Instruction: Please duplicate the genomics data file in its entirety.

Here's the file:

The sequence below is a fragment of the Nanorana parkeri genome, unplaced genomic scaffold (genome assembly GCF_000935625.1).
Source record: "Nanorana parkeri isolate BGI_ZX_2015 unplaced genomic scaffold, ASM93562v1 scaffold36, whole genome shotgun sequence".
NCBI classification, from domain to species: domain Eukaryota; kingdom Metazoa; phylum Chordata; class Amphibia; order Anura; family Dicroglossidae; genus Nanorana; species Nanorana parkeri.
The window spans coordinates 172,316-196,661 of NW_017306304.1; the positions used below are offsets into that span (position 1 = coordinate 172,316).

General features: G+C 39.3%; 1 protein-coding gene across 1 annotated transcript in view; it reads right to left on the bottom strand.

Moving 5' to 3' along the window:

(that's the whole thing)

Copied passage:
The sequence below is a fragment of the Nanorana parkeri genome, unplaced genomic scaffold (genome assembly GCF_000935625.1).
Source record: "Nanorana parkeri isolate BGI_ZX_2015 unplaced genomic scaffold, ASM93562v1 scaffold36, whole genome shotgun sequence".
NCBI classification, from domain to species: domain Eukaryota; kingdom Metazoa; phylum Chordata; class Amphibia; order Anura; family Dicroglossidae; genus Nanorana; species Nanorana parkeri.
The window spans coordinates 172,316-196,661 of NW_017306304.1; the positions used below are offsets into that span (position 1 = coordinate 172,316).

General features: G+C 39.3%; 1 protein-coding gene across 1 annotated transcript in view; it reads right to left on the bottom strand.

Moving 5' to 3' along the window: